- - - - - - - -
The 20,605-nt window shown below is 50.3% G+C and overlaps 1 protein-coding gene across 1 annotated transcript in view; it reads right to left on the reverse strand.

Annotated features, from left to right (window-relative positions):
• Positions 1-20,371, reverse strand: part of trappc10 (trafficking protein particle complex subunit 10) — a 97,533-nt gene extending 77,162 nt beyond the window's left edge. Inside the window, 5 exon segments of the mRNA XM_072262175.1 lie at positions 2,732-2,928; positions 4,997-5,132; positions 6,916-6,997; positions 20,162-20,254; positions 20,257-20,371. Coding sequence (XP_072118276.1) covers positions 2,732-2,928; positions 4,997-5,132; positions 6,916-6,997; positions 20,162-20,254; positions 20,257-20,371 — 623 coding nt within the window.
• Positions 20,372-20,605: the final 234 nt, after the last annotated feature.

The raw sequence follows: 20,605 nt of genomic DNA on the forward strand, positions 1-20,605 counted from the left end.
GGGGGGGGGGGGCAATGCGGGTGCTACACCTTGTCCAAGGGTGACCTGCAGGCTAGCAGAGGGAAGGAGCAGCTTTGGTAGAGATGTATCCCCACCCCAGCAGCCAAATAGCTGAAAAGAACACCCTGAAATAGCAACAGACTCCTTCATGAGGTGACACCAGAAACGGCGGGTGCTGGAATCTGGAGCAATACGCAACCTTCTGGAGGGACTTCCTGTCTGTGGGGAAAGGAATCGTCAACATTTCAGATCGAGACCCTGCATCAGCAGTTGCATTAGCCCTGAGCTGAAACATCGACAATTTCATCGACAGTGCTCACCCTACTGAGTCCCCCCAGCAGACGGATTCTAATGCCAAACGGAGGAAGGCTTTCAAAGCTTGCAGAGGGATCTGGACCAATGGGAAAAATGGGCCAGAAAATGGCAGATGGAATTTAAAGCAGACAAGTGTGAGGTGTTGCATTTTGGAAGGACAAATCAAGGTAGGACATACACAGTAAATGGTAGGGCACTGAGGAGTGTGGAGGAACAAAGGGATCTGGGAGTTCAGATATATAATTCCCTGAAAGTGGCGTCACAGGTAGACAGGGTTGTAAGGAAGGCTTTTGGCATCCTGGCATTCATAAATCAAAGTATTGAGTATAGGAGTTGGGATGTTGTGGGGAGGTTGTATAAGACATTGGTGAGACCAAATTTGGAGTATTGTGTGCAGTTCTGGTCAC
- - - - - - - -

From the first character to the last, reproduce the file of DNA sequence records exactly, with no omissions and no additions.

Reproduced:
The 20,605-nt window shown below is 50.3% G+C and overlaps 1 protein-coding gene across 1 annotated transcript in view; it reads right to left on the reverse strand.

Annotated features, from left to right (window-relative positions):
• Positions 1-20,371, reverse strand: part of trappc10 (trafficking protein particle complex subunit 10) — a 97,533-nt gene extending 77,162 nt beyond the window's left edge. Inside the window, 5 exon segments of the mRNA XM_072262175.1 lie at positions 2,732-2,928; positions 4,997-5,132; positions 6,916-6,997; positions 20,162-20,254; positions 20,257-20,371. Coding sequence (XP_072118276.1) covers positions 2,732-2,928; positions 4,997-5,132; positions 6,916-6,997; positions 20,162-20,254; positions 20,257-20,371 — 623 coding nt within the window.
• Positions 20,372-20,605: the final 234 nt, after the last annotated feature.

The raw sequence follows: 20,605 nt of genomic DNA on the forward strand, positions 1-20,605 counted from the left end.
GGGGGGGGGGGGCAATGCGGGTGCTACACCTTGTCCAAGGGTGACCTGCAGGCTAGCAGAGGGAAGGAGCAGCTTTGGTAGAGATGTATCCCCACCCCAGCAGCCAAATAGCTGAAAAGAACACCCTGAAATAGCAACAGACTCCTTCATGAGGTGACACCAGAAACGGCGGGTGCTGGAATCTGGAGCAATACGCAACCTTCTGGAGGGACTTCCTGTCTGTGGGGAAAGGAATCGTCAACATTTCAGATCGAGACCCTGCATCAGCAGTTGCATTAGCCCTGAGCTGAAACATCGACAATTTCATCGACAGTGCTCACCCTACTGAGTCCCCCCAGCAGACGGATTCTAATGCCAAACGGAGGAAGGCTTTCAAAGCTTGCAGAGGGATCTGGACCAATGGGAAAAATGGGCCAGAAAATGGCAGATGGAATTTAAAGCAGACAAGTGTGAGGTGTTGCATTTTGGAAGGACAAATCAAGGTAGGACATACACAGTAAATGGTAGGGCACTGAGGAGTGTGGAGGAACAAAGGGATCTGGGAGTTCAGATATATAATTCCCTGAAAGTGGCGTCACAGGTAGACAGGGTTGTAAGGAAGGCTTTTGGCATCCTGGCATTCATAAATCAAAGTATTGAGTATAGGAGTTGGGATGTTGTGGGGAGGTTGTATAAGACATTGGTGAGACCAAATTTGGAGTATTGTGTGCAGTTCTGGTCAC